It’s hard to argue with how great Terry Pegula has been for the City of Buffalo and the Buffalo Sabres. Pegula buying the team and bringing back all the old school nostalgia from the eras of Sabres hockey that fans of all ages can identify with coupled with his emotional outpouring over Gilbert Perreault and just his love for the team are incredible to see in this day and age.
Pegula’s appreciation for the Sabres past doesn’t just apply to the NHL workings of things but if reports are right it also applies to where the future Sabres come from as well.
A report from Buffalo’s WIVB-TV 4 says that Pegula is working on a deal to purchase the AHL’s Rochester Americans.
The Buffalo Sabres have signed a nonbinding letter of intent to purchase the Rochester Americans of the American Hockey League in Terry Pegula’s latest bid to expand his hockey empire.
From the 1979-1980 season until the 2007-2008 season the Americans were the primary affiliate of the Sabres. In 2008, however, things broke down between the Sabres and Americans management and the Florida Panthers took over as the affiliate for the Americans. With the regional ties to the Sabres gone, the quality of play and attendance both dropped off dramatically.
The drop off in everything even inspired the Americans to make a video talking about the good old days and how they’d like to see things go back to that. It might as well have been a love letter to Terry Pegula begging him to buy the team.
With Pegula’s interest in buying the Americans it would almost certainly mean they would go back to being the Sabres affiliate. This was all made possible because the Panthers severed ties with Rochester after this season. The Sabres are currently affiliated with the Portland Pirates in Maine.
It makes sense to go back to a formula that worked so well in the past and helped grow a fan base that stretches across western and central New York and with what Terry Pegula is doing to reunite the past with the present, it will only go to benefit fans in that area who wish to get fully absorbed into the Sabres organization. It hasn’t been so long since the two were united, but it’s safe to say that the Sabres resonated with fans in Rochester a lot better than they did with the Panthers.
The Pittsburgh Penguins have spoken out against a late, high hit that Washington Capitals defenseman Brooks Orpik threw on Olli Maatta early in the first period of an eventful Game 2 on Saturday.
Maatta left and didn’t return. He played only 31 seconds, and the Penguins were reduced to five defensemen for a large portion of the game. Orpik was given a minor penalty on the play, but the league’s Department of Player Safety may see it differently.
The hit occurred well after Maatta had gotten rid of the puck. He struggled on his way to the dressing room for further evaluation.
Based on multiple reports, Orpik wasn’t made available to the media following the game, which went to the Penguins as they earned the split on the road.
But the Penguins have taken issue with the hit.
“I thought it was a late hit,” said Penguins coach Mike Sullivan, as per CSN Mid-Atlantic. “I thought it was a target to his head. I think it’s the type of hit everyone in hockey is trying to remove from the game.”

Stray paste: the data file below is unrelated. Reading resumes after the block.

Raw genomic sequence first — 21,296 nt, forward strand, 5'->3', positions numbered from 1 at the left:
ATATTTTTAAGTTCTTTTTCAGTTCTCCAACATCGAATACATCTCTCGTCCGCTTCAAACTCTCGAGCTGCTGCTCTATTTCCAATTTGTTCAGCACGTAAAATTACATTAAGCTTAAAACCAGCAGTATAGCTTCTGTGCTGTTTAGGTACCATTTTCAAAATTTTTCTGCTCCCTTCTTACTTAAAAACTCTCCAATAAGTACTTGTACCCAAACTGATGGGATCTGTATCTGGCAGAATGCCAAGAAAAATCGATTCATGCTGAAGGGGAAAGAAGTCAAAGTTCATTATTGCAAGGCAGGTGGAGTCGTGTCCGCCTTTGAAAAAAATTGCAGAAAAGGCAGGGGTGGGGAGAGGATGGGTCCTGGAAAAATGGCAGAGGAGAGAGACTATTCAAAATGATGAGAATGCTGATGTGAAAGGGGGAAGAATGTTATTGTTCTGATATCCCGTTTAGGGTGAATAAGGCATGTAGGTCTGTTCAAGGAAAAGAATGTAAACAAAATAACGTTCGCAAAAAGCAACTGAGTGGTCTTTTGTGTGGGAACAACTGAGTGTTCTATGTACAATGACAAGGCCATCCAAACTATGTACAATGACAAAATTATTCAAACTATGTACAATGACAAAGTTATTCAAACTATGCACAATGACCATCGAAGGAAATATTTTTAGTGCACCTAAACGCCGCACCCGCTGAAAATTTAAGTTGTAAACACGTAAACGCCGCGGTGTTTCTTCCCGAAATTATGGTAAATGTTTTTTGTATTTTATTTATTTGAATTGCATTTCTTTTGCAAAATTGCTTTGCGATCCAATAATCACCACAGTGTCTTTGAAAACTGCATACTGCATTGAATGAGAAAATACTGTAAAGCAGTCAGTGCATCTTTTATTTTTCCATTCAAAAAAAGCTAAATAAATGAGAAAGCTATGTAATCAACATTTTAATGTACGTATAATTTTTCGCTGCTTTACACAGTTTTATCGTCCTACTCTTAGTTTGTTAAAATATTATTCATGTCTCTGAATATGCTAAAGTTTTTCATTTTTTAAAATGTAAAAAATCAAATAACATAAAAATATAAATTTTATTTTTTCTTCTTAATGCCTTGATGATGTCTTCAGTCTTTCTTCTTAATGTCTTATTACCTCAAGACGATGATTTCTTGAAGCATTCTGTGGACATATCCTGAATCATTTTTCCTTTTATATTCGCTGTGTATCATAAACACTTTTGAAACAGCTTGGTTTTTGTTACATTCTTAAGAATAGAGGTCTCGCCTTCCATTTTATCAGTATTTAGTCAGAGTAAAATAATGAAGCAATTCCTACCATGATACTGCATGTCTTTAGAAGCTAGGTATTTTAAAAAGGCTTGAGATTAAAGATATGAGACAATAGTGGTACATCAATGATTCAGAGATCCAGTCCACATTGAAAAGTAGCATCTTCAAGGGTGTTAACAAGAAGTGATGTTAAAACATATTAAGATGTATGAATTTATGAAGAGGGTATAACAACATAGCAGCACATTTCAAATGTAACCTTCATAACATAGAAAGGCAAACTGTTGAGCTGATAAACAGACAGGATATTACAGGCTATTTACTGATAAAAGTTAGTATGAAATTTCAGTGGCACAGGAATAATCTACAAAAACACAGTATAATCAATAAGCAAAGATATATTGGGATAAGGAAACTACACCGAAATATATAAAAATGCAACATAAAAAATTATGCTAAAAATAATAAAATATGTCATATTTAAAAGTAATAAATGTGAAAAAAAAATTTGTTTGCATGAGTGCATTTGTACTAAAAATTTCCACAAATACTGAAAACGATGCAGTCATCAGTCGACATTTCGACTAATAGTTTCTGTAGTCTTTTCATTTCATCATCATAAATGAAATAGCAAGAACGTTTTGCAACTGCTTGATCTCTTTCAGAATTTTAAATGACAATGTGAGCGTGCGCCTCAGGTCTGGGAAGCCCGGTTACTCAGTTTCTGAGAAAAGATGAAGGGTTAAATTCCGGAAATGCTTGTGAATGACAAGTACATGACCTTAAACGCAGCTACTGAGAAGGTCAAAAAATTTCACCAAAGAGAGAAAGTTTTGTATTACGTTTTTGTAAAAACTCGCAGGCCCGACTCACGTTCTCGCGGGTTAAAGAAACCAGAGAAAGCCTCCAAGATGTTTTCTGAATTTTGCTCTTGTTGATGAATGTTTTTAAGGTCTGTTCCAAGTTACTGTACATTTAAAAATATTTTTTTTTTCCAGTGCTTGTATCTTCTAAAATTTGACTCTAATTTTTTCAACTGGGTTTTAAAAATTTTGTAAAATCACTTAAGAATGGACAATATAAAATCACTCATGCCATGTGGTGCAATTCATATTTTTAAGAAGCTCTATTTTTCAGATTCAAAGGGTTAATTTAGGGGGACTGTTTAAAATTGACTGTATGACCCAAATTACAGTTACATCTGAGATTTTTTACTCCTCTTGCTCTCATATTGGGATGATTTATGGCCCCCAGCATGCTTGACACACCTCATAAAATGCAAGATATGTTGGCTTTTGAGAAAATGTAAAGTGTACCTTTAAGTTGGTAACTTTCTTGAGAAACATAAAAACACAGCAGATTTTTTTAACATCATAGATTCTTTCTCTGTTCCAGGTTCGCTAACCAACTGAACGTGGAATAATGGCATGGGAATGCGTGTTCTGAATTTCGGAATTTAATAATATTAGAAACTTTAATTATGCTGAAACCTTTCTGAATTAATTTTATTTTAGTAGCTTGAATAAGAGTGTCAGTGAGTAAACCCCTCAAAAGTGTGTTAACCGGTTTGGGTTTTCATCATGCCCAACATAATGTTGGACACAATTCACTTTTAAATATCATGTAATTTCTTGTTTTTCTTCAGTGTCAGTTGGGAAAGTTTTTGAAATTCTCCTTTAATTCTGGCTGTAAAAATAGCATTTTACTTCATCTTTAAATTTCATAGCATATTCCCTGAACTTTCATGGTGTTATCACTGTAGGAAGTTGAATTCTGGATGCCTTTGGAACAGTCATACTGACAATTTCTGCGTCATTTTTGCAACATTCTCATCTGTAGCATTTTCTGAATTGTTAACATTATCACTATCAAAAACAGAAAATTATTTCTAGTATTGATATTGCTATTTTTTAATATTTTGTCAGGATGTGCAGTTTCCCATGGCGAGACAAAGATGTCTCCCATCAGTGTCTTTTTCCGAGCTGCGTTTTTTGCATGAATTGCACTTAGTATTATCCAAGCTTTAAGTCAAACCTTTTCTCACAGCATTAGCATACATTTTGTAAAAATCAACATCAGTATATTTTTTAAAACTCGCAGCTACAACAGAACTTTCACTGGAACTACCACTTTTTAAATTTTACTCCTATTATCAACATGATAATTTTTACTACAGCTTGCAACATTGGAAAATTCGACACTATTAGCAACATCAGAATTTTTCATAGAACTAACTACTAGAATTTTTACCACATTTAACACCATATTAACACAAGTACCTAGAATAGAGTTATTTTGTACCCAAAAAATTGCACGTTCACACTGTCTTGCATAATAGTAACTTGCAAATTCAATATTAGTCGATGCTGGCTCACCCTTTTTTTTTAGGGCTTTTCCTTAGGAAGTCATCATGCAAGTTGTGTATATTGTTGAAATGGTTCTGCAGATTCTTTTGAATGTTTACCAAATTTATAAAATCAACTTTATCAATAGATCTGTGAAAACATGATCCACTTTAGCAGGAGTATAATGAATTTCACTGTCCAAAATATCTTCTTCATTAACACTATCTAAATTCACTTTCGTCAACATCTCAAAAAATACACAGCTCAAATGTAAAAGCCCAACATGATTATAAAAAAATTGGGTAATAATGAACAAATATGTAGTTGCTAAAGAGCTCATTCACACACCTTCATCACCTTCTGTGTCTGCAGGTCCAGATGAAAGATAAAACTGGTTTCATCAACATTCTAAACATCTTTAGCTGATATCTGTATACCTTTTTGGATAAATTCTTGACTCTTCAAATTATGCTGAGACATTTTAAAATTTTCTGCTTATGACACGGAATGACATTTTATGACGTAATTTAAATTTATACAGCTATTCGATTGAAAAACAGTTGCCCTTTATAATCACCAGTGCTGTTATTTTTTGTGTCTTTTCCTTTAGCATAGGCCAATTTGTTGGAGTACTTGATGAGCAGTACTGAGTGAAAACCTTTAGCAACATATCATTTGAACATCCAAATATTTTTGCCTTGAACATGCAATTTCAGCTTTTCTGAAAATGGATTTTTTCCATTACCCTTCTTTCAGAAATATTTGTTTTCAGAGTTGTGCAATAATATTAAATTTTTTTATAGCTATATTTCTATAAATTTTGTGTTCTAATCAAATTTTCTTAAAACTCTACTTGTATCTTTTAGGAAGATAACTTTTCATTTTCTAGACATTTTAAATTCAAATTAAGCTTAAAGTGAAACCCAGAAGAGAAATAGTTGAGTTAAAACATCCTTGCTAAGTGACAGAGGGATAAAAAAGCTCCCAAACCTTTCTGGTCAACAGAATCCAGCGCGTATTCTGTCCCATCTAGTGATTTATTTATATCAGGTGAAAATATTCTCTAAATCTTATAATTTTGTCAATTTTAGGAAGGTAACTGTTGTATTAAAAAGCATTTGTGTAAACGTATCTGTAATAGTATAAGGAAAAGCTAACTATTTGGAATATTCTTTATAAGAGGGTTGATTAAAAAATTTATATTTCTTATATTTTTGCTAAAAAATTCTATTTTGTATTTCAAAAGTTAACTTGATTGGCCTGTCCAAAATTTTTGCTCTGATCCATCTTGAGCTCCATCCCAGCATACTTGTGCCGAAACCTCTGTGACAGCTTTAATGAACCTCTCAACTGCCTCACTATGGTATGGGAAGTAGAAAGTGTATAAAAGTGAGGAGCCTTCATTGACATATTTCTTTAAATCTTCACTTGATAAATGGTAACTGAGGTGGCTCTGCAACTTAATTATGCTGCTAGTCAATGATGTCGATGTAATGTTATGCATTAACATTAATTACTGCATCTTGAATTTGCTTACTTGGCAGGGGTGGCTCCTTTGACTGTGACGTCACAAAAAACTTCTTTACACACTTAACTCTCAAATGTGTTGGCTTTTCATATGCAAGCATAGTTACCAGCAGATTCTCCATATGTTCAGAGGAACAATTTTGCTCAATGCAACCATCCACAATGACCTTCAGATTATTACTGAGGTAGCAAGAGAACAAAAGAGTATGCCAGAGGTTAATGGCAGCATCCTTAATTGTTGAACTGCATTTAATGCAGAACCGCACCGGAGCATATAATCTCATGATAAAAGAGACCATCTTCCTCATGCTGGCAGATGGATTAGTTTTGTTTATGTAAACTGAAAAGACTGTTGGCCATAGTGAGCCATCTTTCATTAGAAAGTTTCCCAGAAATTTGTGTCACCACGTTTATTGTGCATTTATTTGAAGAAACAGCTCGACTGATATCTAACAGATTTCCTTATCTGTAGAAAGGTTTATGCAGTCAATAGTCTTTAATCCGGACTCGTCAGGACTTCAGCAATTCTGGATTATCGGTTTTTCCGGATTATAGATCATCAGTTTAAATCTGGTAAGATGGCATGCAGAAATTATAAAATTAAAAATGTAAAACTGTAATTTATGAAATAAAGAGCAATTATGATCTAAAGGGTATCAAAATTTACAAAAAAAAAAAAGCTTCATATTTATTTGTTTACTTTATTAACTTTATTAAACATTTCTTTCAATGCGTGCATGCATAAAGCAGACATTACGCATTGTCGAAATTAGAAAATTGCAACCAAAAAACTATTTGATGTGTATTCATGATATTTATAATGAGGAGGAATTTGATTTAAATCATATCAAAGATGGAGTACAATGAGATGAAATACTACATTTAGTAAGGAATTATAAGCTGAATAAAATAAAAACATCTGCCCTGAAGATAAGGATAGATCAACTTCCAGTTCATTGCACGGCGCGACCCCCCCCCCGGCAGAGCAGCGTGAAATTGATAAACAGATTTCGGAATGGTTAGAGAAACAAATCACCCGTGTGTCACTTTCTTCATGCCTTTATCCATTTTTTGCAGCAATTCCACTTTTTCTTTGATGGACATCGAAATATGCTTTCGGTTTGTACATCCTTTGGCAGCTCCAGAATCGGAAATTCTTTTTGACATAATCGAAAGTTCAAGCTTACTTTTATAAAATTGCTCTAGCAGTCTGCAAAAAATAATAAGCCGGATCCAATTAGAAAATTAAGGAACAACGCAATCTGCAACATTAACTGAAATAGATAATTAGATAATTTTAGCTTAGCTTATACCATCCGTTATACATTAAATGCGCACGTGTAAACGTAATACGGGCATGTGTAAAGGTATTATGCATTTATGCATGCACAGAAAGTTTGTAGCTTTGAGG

The Pittsburgh Penguins will head back home with a split of their second-round series with the rival Washington Capitals.
Former Capitals forward Eric Fehr came back to burn his hold team, as he scored with under five minutes remaining in regulation to help lift the Penguins over Washington with a 2-1 victory in an eventful Game 2 on Saturday. Evgeni Malkin threw the puck toward the net and Fehr was able to re-direct it by Braden Holtby.
Oh, this was an eventful game, indeed.
It started early in the first period with Capitals defenseman Brooks Orpik catching Penguins blue liner Olli Maatta with a late and high hit that warranted — at least for now — only a minor penalty for interference. Maatta, clearly in distress following the hit, didn’t play another shift and saw only 31 seconds of ice time in total, as Pittsburgh was reduced to five defensemen for the remainder of the game.
It continued in the third period. Kris Letang was furious after getting called for a trip on Justin Williams, and even more ticked off when the Capitals tied the game on the ensuing power play.
For two periods, the Capitals couldn’t get much going. Only four of their players had registered a shot on goal through 40 minutes, while the Penguins held the edge in that department and held the lead.
Washington came out with more jump in the third period, testing rookie netminder Matt Murray with 14 shots in the final 20 minutes. But the Penguins got the late goal to break the deadlock.
Kris Letang watched from the penalty box as the Washington Capitals tied up Game 2 with a power play goal in the third period. The Pittsburgh Penguins defenseman was called for tripping after he appeared to muscle Justin Williams off the puck as he entered the zone.
Letang let his disagreement with the call be known at the time, and was furious after the Capitals capitalized on a goal from Marcus Johansson.
The Capitals started the period down a goal and being outshot 28-10 by the Penguins, who need a win to even the series.
Also, it seems this is worth mentioning:
In their quest to even the series, the Pittsburgh Penguins had done a nice job through two periods of suffocating the Washington Capitals, while gaining the lead on a beautiful goal.
Carl Hagelin took advantage of a vast amount of space that opened up in front of the Washington net, finishing off a nice pass from Nick Bonino, burying his shot just under the cross bar on the glove side of Braden Holtby.
Through two periods, the Penguins were outshooting Washington 28-10. Only four Capitals players — Alex Ovechkin, T.J. Oshie, Evgeny Kuznetsov and Matt Niskanen — had registered shots on goal.